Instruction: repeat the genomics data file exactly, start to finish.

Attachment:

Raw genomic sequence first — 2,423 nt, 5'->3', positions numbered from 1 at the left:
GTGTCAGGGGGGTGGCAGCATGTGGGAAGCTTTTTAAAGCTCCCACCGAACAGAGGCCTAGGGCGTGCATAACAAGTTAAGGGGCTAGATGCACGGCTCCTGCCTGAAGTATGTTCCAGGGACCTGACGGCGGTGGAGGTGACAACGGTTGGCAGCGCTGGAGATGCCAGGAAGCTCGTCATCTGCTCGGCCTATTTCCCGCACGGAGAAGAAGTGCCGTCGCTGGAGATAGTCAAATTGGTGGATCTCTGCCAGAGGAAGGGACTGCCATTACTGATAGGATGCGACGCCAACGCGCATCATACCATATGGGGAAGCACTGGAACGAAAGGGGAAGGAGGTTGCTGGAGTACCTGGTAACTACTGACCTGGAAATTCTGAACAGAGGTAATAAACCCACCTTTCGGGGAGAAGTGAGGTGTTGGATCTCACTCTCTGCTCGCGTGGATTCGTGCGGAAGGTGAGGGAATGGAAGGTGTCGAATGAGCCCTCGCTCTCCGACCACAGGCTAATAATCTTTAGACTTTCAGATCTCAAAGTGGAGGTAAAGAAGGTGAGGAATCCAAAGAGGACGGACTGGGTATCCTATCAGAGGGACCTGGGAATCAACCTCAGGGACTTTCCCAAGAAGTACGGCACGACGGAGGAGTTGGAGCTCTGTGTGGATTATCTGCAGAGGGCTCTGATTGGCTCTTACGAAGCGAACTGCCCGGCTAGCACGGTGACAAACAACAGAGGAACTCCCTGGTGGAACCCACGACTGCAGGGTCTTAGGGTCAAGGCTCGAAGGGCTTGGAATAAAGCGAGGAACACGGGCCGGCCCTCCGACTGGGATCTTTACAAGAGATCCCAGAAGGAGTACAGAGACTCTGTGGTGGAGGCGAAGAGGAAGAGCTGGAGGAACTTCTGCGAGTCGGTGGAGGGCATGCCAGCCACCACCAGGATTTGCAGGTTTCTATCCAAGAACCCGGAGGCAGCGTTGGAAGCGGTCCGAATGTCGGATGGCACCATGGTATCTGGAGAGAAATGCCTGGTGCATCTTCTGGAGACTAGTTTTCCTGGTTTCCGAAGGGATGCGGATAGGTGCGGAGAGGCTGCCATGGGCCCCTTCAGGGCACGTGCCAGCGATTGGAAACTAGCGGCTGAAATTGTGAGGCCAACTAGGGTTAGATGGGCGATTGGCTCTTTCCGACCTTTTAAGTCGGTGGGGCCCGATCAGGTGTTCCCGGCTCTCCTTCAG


Raw genomic sequence first — 2,423 nt, 5'->3', positions numbered from 1 at the left:
GTGTCAGGGGGGTGGCAGCATGTGGGAAGCTTTTTAAAGCTCCCACCGAACAGAGGCCTAGGGCGTGCATAACAAGTTAAGGGGCTAGATGCACGGCTCCTGCCTGAAGTATGTTCCAGGGACCTGACGGCGGTGGAGGTGACAACGGTTGGCAGCGCTGGAGATGCCAGGAAGCTCGTCATCTGCTCGGCCTATTTCCCGCACGGAGAAGAAGTGCCGTCGCTGGAGATAGTCAAATTGGTGGATCTCTGCCAGAGGAAGGGACTGCCATTACTGATAGGATGCGACGCCAACGCGCATCATACCATATGGGGAAGCACTGGAACGAAAGGGGAAGGAGGTTGCTGGAGTACCTGGTAACTACTGACCTGGAAATTCTGAACAGAGGTAATAAACCCACCTTTCGGGGAGAAGTGAGGTGTTGGATCTCACTCTCTGCTCGCGTGGATTCGTGCGGAAGGTGAGGGAATGGAAGGTGTCGAATGAGCCCTCGCTCTCCGACCACAGGCTAATAATCTTTAGACTTTCAGATCTCAAAGTGGAGGTAAAGAAGGTGAGGAATCCAAAGAGGACGGACTGGGTATCCTATCAGAGGGACCTGGGAATCAACCTCAGGGACTTTCCCAAGAAGTACGGCACGACGGAGGAGTTGGAGCTCTGTGTGGATTATCTGCAGAGGGCTCTGATTGGCTCTTACGAAGCGAACTGCCCGGCTAGCACGGTGACAAACAACAGAGGAACTCCCTGGTGGAACCCACGACTGCAGGGTCTTAGGGTCAAGGCTCGAAGGGCTTGGAATAAAGCGAGGAACACGGGCCGGCCCTCCGACTGGGATCTTTACAAGAGATCCCAGAAGGAGTACAGAGACTCTGTGGTGGAGGCGAAGAGGAAGAGCTGGAGGAACTTCTGCGAGTCGGTGGAGGGCATGCCAGCCACCACCAGGATTTGCAGGTTTCTATCCAAGAACCCGGAGGCAGCGTTGGAAGCGGTCCGAATGTCGGATGGCACCATGGTATCTGGAGAGAAATGCCTGGTGCATCTTCTGGAGACTAGTTTTCCTGGTTTCCGAAGGGATGCGGATAGGTGCGGAGAGGCTGCCATGGGCCCCTTCAGGGCACGTGCCAGCGATTGGAAACTAGCGGCTGAAATTGTGAGGCCAACTAGGGTTAGATGGGCGATTGGCTCTTTCCGACCTTTTAAGTCGGTGGGGCCCGATCAGGTGTTCCCGGCTCTCCTTCAG